All of the homes that are part of the lead testing process in Ludington should be inspected to see if any of the piping system from the main to the house contain lead piping of any kind. An accurate calculation of the lead  content of Ludington's residents water cannot be correctly measured unless all the different types of service piping to buildings are included in the testing. My guess is that most of Ludington's older neighborhoods have a portion of piping which is lead. It's possible that many have solid lead from the main to the building. Also most cities claim responsibility for all piping from the main to the meter which in most cases is inside the buildings. Even though there may be lead piping from the main to a building it's possible that no lead or very small amounts will be detected because most pipes are coated on the inside with minerals and debris from the water running in the pipes. Most of the lead will be found after water has been sitting in the pipes for long periods of time and that's why running the tap for several minutes is recommended in order to clear the line before consuming it. I'm sure the water personnel have informed the Government officials of the huge cost in replacing the lead portions of the water piping and this is why we get al of the ho humming and stall tactics in finding out what is the true amount of lead in Ludington's water. If the water officials do not know what pipes are lead or where all the "goosenecks" are located then they have done a poor job of record keeping and statistical data accumulation.

I don't expect they have great records of their piping put into the ground before 1950, most cities don't and it's a shame.  They surely have not provided anything throughout this mostly one-sided lead conversation, other than their recent admissions of lead goosenecks found throughout the system.  As Plamondon has noted, the goosenecks generally lead to galvanized piping, so if you see this form of plumbing at where the city puts the cutoff valve (so they can cut off service to your house if need be) extending towards the street, there's likely a fair chance you still have a lead gooseneck connection.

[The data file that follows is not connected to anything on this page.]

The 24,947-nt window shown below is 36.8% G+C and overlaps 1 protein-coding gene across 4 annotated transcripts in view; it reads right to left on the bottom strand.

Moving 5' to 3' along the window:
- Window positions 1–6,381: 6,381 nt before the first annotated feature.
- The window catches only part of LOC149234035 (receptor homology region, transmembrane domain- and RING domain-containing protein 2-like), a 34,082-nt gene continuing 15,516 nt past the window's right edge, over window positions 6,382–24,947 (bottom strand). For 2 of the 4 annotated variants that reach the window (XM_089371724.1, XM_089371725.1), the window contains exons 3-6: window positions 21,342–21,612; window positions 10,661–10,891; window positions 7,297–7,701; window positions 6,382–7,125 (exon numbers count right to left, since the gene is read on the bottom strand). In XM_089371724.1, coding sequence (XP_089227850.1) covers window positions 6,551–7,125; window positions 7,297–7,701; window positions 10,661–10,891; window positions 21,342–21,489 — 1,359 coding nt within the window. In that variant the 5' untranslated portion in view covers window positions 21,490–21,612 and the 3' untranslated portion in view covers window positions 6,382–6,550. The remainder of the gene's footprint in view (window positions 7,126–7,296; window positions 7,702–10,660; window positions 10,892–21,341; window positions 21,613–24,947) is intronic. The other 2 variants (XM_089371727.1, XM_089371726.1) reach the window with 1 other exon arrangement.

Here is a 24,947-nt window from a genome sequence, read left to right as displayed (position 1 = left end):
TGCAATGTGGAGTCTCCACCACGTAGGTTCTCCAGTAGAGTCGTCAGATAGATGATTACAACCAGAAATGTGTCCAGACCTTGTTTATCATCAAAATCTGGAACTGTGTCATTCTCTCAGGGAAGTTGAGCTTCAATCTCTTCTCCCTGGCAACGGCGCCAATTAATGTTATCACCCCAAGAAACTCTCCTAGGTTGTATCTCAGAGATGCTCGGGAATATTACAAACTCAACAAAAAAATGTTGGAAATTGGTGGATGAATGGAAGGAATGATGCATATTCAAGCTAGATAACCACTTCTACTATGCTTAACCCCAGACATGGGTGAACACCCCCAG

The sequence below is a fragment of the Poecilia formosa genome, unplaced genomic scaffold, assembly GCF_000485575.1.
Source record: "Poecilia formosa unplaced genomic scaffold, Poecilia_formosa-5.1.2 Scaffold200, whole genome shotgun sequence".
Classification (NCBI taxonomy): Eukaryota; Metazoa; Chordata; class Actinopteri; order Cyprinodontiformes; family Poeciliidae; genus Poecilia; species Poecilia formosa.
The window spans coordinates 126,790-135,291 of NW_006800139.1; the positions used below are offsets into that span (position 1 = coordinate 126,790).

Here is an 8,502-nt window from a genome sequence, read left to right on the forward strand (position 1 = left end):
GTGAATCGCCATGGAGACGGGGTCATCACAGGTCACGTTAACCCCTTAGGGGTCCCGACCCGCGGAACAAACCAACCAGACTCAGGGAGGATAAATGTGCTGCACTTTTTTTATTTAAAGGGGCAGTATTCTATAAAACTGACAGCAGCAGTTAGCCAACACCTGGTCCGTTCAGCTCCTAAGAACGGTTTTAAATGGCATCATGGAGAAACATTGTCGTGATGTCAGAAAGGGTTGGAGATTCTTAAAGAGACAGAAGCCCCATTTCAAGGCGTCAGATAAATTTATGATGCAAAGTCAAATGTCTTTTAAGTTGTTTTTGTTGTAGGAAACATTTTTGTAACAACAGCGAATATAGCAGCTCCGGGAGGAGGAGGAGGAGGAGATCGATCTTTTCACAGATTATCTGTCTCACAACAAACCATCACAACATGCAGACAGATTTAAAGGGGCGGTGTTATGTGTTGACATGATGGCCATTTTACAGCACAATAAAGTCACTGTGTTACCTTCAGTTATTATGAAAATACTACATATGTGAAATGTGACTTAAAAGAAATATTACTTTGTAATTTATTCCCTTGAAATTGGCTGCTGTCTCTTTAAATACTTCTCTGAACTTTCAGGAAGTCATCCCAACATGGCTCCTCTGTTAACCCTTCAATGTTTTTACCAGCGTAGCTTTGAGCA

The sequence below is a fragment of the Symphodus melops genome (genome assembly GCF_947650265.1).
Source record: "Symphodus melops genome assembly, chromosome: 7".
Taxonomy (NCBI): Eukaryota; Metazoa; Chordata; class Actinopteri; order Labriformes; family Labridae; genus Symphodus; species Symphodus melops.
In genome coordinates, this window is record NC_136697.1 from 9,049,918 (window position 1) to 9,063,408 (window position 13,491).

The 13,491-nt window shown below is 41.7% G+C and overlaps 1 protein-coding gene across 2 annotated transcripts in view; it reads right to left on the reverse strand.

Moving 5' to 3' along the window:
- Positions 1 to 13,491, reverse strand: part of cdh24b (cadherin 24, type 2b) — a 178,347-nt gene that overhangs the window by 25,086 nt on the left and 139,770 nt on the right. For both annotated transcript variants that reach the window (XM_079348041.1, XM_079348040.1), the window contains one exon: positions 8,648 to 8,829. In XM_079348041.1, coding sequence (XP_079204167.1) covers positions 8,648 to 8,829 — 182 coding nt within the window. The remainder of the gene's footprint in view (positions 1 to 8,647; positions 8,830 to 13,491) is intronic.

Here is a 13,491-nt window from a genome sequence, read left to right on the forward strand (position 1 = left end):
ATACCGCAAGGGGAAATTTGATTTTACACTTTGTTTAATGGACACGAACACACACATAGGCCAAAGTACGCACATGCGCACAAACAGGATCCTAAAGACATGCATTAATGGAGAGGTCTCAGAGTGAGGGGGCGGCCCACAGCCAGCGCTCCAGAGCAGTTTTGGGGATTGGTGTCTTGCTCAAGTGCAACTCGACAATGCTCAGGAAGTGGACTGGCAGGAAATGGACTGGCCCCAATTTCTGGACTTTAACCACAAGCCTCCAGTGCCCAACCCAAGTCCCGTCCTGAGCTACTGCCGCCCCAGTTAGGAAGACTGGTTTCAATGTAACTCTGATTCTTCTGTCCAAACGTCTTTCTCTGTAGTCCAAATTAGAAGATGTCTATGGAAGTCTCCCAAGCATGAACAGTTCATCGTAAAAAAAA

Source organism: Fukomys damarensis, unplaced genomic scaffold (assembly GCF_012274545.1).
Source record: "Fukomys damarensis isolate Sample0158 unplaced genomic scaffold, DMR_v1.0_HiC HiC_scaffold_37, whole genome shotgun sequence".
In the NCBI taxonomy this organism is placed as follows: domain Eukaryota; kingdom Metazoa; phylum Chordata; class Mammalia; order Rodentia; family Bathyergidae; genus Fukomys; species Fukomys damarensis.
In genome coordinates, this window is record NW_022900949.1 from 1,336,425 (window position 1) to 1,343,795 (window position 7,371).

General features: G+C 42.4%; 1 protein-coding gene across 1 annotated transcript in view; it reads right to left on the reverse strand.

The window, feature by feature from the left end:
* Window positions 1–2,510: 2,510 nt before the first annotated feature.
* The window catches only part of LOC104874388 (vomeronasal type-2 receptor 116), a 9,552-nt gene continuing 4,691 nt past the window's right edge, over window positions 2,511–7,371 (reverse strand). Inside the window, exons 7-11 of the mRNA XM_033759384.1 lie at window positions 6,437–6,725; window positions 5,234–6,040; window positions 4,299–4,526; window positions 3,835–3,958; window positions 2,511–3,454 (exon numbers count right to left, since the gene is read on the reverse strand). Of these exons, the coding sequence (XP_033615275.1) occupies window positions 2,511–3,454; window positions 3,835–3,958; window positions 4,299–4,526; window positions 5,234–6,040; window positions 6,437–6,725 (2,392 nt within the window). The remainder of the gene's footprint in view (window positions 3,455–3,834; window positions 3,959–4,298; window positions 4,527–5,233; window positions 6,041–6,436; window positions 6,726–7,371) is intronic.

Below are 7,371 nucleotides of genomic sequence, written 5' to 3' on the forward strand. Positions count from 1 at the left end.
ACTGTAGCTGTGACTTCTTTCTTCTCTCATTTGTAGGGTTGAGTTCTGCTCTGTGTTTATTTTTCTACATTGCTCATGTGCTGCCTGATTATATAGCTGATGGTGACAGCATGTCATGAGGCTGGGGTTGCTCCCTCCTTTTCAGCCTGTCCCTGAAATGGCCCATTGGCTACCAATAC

Stump makes a very valid point about the water meters, quite often they are inside the basement of houses, and thus the diagram is not entirely accurate in that case.  It's a common practice to do that, but it still does not belay the fact that the meter is part of the city's property, as is the plumbing up to the cut-off valve.  As this link to another city utility shows and details: 

Whose responsibility are the water lines in my home?  The Town owns and maintains all water service lines throughout the Town and to the point of connection at your property line. Your property will have a meter pit or curb stop with a valve and is the property of the Town. Lines from this valve into your home as well as all of the lines in your home, including sewer, are the homeowner’s property and responsibility.

Keep in mind, even though your water meter may be located within your property, it belongs to the Town. Tampering or damage to the meter is prohibited and reasonable access to this meter is required.

I could not see how our municipality could legitimately claim that the lead goosenecks under the street in front of your house that they installed with your ancestors' tax dollars is your responsibility to deal with.  I certainly can't find such a rule or claim in the city code.